Let us now praise fast food workers.
At a time when the media paints heroic depictions of well-salaried office employees quitting their jobs to pursue their passions, some 2.6 million people still toil at White Castle, Burger King, Carl’s Jr., and the outlets of other fast food chains in the United States alone. They work late nights and early mornings (sometimes in succession) and face a greater risk of being murdered on the job than cab drivers or liquor store employees. What’s more, they often work for free.
Earlier this month, Fight for $15, a campaign of the Service Employees International Union, or SEIU, released a study on wage theft in the industry in California with some unsettling findings. Out of more than 400 workers the researchers interviewed in the first three months of 2022, 85 percent said they had experienced wage theft, and almost a third said they had faced retaliation for speaking out about their treatment or even taking a sick day. (The authors of the study assigned their results a 95 percent confidence level.)
Wage theft takes a few forms in the fast food industry. The most common tend to be clandestine, requiring employees to work through a meal or rest break and then not paying them for the extra time, or denying them paid sick leave. (California requires employers to pay a one-hour penalty for every break their workers miss and provide three paid sick days per year.) Those infractions may go unnoticed at first, but they can add up to a serious hit each pay day, especially for workers living at or below the poverty line. Most participants in Fight for $15’s study said they had experienced both these forms of theft. A minority (14 percent) said they experienced a more overt form of wage theft, by being required to work off the clock.
For longtime industry observers, the new numbers affirm a pattern. In 2014, SEIU commissioned a national survey, which, though widely castigated for being conducted entirely over Facebook, returned similar findings. Taken with prior academic research on the subject, the new figures make it harder to claim that wage theft is a problem limited to a few rogue managers, rather than one that’s endemic to the industry, as common to it as ground beef and potatoes.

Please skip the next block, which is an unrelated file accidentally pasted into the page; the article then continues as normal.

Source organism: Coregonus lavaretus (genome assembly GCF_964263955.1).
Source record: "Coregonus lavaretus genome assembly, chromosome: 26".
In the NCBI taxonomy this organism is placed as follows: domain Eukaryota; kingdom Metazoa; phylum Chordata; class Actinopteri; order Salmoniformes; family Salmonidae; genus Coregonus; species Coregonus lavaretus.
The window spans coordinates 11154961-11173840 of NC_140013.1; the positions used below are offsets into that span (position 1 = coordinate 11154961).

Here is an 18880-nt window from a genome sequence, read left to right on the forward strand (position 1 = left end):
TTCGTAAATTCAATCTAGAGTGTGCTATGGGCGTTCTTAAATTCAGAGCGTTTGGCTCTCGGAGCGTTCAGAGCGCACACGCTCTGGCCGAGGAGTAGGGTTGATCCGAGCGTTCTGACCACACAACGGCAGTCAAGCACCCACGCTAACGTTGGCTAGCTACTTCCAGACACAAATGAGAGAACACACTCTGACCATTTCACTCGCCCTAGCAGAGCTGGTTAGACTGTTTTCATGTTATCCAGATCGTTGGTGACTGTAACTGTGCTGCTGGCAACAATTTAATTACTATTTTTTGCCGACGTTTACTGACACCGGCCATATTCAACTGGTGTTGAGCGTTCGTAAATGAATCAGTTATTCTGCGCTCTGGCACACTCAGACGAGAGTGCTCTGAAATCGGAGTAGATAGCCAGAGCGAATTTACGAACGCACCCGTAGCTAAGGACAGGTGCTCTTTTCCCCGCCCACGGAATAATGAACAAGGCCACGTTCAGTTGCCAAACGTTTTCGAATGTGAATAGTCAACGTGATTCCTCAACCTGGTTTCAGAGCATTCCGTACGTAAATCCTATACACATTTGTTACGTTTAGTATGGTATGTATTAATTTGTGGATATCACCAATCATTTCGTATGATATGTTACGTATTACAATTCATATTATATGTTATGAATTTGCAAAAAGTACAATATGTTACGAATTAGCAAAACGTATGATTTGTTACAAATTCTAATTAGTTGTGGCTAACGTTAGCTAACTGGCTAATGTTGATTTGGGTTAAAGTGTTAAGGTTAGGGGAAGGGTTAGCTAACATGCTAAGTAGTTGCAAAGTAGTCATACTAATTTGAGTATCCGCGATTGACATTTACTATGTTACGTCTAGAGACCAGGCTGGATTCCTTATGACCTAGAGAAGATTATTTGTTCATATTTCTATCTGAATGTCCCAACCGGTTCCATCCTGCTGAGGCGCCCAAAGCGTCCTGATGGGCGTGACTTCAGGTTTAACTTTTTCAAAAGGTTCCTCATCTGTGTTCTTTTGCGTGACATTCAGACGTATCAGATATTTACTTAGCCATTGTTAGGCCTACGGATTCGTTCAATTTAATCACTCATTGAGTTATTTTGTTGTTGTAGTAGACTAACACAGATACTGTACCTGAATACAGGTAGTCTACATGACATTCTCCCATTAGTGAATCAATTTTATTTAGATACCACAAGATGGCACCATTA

If you know something about fast food’s business model, you probably know about franchising. In the 1950s and 1960s, when becoming an entrepreneur was harder than it had been in the past but the ideal of the independent businessman remained essential to the American mythos, franchising bridged the gap between an era of small business and one in which the economy (and the culture) were dominated by nation-spanning corporations. For a fee and a cut of the revenues, franchisees (or “owner-operators,” in industry parlance) could adapt the logos and methods of a major corporation to a business they owned themselves, allowing them a fiefdom within the empires of Taco Bell, McDonald’s, or Midas Muffler.
For both parties, it was the perfect opportunity. Corporations benefited from these quasi-independent entrepreneurs who staked their savings and dedicated their lives to the business in ways mere employees would likely not, while franchisees benefited from Madison Avenue ad campaigns, the buying power of a national organization, training for their workers, and managerial advice.
“The franchise offered an opportunity to own, and yet not to own, to risk and yet be cautious,” wrote the late historian Daniel J. Boorstin. “It democratized business enterprise by offering a man with small capital and no experience access to the benefits of a large capital, large-scale experiment, national advertising, and established reputations.”